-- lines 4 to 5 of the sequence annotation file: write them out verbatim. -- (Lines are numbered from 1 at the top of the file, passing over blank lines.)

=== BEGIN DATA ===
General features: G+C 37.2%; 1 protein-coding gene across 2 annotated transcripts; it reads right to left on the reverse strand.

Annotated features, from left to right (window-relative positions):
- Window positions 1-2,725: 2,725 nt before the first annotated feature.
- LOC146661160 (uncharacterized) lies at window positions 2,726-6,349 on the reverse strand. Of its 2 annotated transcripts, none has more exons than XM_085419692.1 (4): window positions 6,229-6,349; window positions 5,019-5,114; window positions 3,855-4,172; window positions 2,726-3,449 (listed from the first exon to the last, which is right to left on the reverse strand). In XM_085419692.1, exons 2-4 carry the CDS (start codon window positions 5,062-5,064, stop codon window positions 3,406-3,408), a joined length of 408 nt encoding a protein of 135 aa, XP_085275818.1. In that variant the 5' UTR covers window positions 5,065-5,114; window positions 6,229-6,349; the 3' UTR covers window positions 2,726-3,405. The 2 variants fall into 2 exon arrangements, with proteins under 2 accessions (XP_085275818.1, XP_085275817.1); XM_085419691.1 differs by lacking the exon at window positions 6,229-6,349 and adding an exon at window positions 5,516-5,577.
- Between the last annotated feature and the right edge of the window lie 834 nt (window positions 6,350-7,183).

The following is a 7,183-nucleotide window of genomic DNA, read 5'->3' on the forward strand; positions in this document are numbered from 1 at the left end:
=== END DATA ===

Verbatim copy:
- LOC146661160 (uncharacterized) lies at window positions 2,726-6,349 on the reverse strand. Of its 2 annotated transcripts, none has more exons than XM_085419692.1 (4): window positions 6,229-6,349; window positions 5,019-5,114; window positions 3,855-4,172; window positions 2,726-3,449 (listed from the first exon to the last, which is right to left on the reverse strand). In XM_085419692.1, exons 2-4 carry the CDS (start codon window positions 5,062-5,064, stop codon window positions 3,406-3,408), a joined length of 408 nt encoding a protein of 135 aa, XP_085275818.1. In that variant the 5' UTR covers window positions 5,065-5,114; window positions 6,229-6,349; the 3' UTR covers window positions 2,726-3,405. The 2 variants fall into 2 exon arrangements, with proteins under 2 accessions (XP_085275818.1, XP_085275817.1); XM_085419691.1 differs by lacking the exon at window positions 6,229-6,349 and adding an exon at window positions 5,516-5,577.
- Between the last annotated feature and the right edge of the window lie 834 nt (window positions 6,350-7,183).